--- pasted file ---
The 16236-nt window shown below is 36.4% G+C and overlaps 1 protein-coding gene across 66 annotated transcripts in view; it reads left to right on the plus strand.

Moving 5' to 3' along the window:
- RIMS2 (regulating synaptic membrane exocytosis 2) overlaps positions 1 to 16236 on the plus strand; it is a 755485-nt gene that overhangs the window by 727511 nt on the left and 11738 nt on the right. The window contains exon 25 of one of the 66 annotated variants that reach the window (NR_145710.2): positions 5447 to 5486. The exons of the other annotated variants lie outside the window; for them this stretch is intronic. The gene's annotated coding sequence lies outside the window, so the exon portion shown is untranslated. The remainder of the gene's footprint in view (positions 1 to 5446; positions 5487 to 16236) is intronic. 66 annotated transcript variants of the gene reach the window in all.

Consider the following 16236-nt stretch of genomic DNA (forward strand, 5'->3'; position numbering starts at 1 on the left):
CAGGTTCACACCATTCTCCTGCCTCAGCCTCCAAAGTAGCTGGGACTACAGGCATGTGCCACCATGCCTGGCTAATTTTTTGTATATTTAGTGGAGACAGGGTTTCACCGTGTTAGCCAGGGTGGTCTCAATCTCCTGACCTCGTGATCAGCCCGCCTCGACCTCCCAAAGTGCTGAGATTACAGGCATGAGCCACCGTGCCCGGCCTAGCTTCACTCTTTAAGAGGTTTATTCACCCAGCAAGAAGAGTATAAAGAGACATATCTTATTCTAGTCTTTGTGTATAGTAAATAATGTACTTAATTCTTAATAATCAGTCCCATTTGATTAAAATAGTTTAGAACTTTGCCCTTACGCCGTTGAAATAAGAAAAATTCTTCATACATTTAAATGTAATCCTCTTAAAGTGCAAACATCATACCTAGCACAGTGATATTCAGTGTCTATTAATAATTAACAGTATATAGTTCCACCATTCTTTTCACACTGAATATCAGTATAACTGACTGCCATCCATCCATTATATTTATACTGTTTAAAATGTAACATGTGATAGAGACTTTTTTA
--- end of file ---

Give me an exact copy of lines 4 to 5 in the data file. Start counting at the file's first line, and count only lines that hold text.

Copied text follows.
Consider the following 16236-nt stretch of genomic DNA (forward strand, 5'->3'; position numbering starts at 1 on the left):
CAGGTTCACACCATTCTCCTGCCTCAGCCTCCAAAGTAGCTGGGACTACAGGCATGTGCCACCATGCCTGGCTAATTTTTTGTATATTTAGTGGAGACAGGGTTTCACCGTGTTAGCCAGGGTGGTCTCAATCTCCTGACCTCGTGATCAGCCCGCCTCGACCTCCCAAAGTGCTGAGATTACAGGCATGAGCCACCGTGCCCGGCCTAGCTTCACTCTTTAAGAGGTTTATTCACCCAGCAAGAAGAGTATAAAGAGACATATCTTATTCTAGTCTTTGTGTATAGTAAATAATGTACTTAATTCTTAATAATCAGTCCCATTTGATTAAAATAGTTTAGAACTTTGCCCTTACGCCGTTGAAATAAGAAAAATTCTTCATACATTTAAATGTAATCCTCTTAAAGTGCAAACATCATACCTAGCACAGTGATATTCAGTGTCTATTAATAATTAACAGTATATAGTTCCACCATTCTTTTCACACTGAATATCAGTATAACTGACTGCCATCCATCCATTATATTTATACTGTTTAAAATGTAACATGTGATAGAGACTTTTTTA